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Title:Improving Spectral Synthesis Performance By Up To 5 Orders Of Magnitude With The Discrete Integral Transform Approach
Author(s):van den Bekerom, Dirk
Contributor(s):Pannier, Erwan; Mishra, Pankaj
Subject(s):Theory and Computation
Abstract:The increasing number and size of large Line-By-Line (LBL)-databases, routinely exceeding hundreds of millions of lines, calls for spectral synthesis algorithms that can process these large number of lines efficiently. In the special case where the lineshape is identical for every line in the database, the spectrum can be rapidly synthesized by the convolution of a stick-spectrum and the constant lineshape. We propose an integral transform that extends this procedure to databases with unique lineshapes for each line, by generalizing the stick spectrum to a 3D “lineshape distribution function”, which is a function of line position and Gaussian- $\&$ Lorentzian width axes. A fast discrete version of the integral transform based on the Fast Fourier Transform (FFT) is formulated for which the computation time scales with $c_1N_i + c_2N_\nu\log{N_\nu}$ (where $N_i$ is the number of lines, $N_\nu$ the number of spectral points, and $c_1$ and $c_2$ are small constants), which is much more efficient than the traditional $N_i \times N_\nu$ scaling. Furthermore, since the lineshape calculation is no longer a performance bottleneck, lineshapes such as exact Voigt profiles without cutoff can be computed with arbitrary precision. Our procedure can be implemented in existing spectral codes, providing a new level of accuracy and performance for high temperature, high resolution spectroscopy. The procedure was benchmarked against traditional methods within the open source package RADIS: A benchmark HITEMP CO$_2$ spectrum consisting of 1.8M lines and 200k spectral points took 3.1s, an improvement of $\sim300\times$. The new procedure has since been implemented as the default synthesis method for RADIS. The method's calculations can be easily divided up and are ideally suited for parallel computation. An experimental GPU procedure, also implemented in RADIS, was used to synthesize a CDSD-4000 CO$_2$ spectrum of 200M lines and 300k spectral points, which took only 150 ms per spectrum regardless of temperature (after an initialization of $\sim$5 s), or $4\cdot10^{14}$ lines$\times$spectral points/s -- an improvement of 5 orders of magnitude compared to the state-of-the-art -- with no appreciable loss in accuracy.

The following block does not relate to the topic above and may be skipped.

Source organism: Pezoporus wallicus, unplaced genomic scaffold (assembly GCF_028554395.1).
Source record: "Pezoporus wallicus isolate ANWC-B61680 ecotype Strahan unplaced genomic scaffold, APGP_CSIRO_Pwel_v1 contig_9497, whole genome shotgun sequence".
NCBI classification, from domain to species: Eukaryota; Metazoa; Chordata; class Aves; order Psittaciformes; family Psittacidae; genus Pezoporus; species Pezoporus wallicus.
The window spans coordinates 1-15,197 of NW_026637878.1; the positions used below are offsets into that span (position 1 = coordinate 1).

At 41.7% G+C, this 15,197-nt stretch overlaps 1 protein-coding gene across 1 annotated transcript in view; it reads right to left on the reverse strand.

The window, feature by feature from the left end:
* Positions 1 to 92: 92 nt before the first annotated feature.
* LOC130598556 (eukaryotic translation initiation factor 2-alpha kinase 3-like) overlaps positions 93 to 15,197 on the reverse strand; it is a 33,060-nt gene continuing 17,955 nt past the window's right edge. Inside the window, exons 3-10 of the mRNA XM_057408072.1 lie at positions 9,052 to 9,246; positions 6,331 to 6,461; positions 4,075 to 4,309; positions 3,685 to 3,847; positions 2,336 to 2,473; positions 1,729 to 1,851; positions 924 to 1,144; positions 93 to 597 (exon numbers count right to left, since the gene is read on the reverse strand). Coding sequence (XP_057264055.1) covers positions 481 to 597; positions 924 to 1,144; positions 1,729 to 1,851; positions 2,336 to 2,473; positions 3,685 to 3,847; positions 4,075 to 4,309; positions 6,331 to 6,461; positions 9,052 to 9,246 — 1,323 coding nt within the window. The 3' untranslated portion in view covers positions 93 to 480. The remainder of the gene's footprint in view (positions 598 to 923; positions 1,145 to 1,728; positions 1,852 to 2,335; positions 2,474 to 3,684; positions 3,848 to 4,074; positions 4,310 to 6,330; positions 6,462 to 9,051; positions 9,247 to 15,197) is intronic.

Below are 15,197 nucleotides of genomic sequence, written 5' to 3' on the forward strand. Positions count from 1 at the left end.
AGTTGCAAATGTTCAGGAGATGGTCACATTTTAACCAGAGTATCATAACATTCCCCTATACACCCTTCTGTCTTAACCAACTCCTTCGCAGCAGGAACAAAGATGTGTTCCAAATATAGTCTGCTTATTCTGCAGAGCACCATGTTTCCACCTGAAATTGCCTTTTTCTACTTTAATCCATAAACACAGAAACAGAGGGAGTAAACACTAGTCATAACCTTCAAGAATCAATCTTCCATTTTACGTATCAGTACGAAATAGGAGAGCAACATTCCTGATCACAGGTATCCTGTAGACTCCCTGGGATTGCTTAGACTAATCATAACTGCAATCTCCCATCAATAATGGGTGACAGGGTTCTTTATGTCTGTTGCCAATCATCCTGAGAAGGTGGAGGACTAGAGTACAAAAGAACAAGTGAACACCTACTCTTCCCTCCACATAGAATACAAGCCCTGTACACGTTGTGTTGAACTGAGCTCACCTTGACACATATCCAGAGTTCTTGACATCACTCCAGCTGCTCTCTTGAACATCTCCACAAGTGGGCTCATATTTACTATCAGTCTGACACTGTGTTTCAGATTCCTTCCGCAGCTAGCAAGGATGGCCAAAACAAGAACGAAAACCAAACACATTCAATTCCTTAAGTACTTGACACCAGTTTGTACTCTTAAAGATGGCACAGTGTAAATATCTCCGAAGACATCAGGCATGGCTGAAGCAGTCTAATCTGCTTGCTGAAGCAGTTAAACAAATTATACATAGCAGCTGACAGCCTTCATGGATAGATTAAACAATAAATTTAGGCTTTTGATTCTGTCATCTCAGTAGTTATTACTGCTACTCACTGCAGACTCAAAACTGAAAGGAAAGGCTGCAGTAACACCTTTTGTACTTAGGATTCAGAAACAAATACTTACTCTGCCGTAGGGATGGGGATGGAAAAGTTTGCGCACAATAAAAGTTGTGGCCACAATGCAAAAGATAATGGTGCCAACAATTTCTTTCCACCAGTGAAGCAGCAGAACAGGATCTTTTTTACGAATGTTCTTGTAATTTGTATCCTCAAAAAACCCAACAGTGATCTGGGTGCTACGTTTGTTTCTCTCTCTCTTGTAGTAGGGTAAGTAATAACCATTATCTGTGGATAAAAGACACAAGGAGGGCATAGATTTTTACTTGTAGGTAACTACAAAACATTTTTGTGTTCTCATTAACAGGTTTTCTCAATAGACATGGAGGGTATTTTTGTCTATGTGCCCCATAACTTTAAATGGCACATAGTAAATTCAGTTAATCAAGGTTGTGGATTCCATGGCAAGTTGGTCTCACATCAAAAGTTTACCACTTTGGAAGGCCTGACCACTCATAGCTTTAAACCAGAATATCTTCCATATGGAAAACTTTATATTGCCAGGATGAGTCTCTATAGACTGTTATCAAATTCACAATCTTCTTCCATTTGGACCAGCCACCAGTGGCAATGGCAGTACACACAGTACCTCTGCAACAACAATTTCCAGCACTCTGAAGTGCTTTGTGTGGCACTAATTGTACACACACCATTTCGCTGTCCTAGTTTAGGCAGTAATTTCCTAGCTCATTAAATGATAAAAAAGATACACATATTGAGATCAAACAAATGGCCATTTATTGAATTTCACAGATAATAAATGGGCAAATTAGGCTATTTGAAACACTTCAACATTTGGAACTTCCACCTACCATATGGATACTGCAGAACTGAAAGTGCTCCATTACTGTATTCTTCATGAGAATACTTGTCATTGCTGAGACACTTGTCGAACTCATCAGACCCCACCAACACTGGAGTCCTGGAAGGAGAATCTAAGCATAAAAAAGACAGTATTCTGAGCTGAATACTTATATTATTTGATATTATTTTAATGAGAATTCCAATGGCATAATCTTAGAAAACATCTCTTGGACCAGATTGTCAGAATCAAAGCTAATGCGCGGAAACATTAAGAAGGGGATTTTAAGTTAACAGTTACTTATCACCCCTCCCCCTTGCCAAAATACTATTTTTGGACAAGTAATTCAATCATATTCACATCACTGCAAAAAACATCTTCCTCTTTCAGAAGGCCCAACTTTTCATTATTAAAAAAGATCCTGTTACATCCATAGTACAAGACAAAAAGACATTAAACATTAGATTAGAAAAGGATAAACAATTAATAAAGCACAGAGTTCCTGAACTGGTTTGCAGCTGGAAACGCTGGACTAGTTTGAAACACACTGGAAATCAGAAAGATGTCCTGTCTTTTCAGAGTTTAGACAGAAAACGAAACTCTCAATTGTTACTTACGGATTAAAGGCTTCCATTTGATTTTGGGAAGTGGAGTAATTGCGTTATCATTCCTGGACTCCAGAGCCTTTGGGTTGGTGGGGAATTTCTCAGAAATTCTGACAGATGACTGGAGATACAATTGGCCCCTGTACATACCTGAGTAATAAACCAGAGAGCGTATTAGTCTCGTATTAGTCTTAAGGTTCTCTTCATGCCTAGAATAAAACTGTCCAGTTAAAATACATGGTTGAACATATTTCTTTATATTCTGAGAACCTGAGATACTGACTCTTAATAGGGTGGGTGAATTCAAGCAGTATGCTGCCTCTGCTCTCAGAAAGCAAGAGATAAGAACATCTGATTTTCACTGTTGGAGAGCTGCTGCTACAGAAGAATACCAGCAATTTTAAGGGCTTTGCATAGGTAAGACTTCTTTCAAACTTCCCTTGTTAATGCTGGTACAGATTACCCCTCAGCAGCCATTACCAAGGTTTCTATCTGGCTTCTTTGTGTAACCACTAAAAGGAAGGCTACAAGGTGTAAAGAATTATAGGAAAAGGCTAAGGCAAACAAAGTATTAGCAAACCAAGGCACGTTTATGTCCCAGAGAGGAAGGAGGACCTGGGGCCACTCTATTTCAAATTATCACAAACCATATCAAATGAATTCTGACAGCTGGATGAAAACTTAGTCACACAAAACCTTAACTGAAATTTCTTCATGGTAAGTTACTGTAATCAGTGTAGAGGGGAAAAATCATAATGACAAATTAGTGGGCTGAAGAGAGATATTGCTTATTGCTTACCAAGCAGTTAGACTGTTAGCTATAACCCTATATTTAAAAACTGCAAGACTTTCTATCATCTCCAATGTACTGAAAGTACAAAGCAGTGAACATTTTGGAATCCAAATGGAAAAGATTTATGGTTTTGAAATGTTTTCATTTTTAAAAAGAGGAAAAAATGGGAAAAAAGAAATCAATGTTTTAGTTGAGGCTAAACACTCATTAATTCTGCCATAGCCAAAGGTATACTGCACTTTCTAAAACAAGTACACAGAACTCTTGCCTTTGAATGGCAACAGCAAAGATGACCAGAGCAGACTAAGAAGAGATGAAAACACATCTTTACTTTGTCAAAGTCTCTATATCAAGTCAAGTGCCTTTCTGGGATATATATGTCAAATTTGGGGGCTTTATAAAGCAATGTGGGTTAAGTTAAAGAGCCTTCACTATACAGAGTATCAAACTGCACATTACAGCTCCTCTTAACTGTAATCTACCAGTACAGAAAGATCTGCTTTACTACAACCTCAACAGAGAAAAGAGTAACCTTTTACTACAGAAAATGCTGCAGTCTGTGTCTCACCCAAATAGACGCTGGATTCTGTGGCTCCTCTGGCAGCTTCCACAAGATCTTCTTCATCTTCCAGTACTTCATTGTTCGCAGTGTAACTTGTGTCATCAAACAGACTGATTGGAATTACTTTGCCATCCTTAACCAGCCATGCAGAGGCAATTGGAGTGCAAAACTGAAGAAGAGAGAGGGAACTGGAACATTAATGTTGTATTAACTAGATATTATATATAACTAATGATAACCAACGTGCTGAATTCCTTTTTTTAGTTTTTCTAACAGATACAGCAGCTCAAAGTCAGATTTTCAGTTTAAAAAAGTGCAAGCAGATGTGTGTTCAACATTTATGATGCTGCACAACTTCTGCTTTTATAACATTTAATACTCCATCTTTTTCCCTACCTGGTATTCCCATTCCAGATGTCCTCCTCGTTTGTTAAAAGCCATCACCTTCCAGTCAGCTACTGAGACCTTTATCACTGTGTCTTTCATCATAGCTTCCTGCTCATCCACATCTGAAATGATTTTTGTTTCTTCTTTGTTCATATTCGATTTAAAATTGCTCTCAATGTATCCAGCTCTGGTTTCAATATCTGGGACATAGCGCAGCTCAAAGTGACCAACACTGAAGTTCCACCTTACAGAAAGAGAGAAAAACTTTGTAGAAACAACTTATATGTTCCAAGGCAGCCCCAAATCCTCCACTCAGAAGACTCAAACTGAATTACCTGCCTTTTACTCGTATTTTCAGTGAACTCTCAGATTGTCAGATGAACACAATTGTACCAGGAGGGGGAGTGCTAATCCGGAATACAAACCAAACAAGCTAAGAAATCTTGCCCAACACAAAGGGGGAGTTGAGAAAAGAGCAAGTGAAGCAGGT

Issue Date:2021-06-23
Publisher:International Symposium on Molecular Spectroscopy
Genre:Conference Paper / Presentation
Type:Text
Language:English
URI:http://hdl.handle.net/2142/111189
Date Available in IDEALS:2021-09-24


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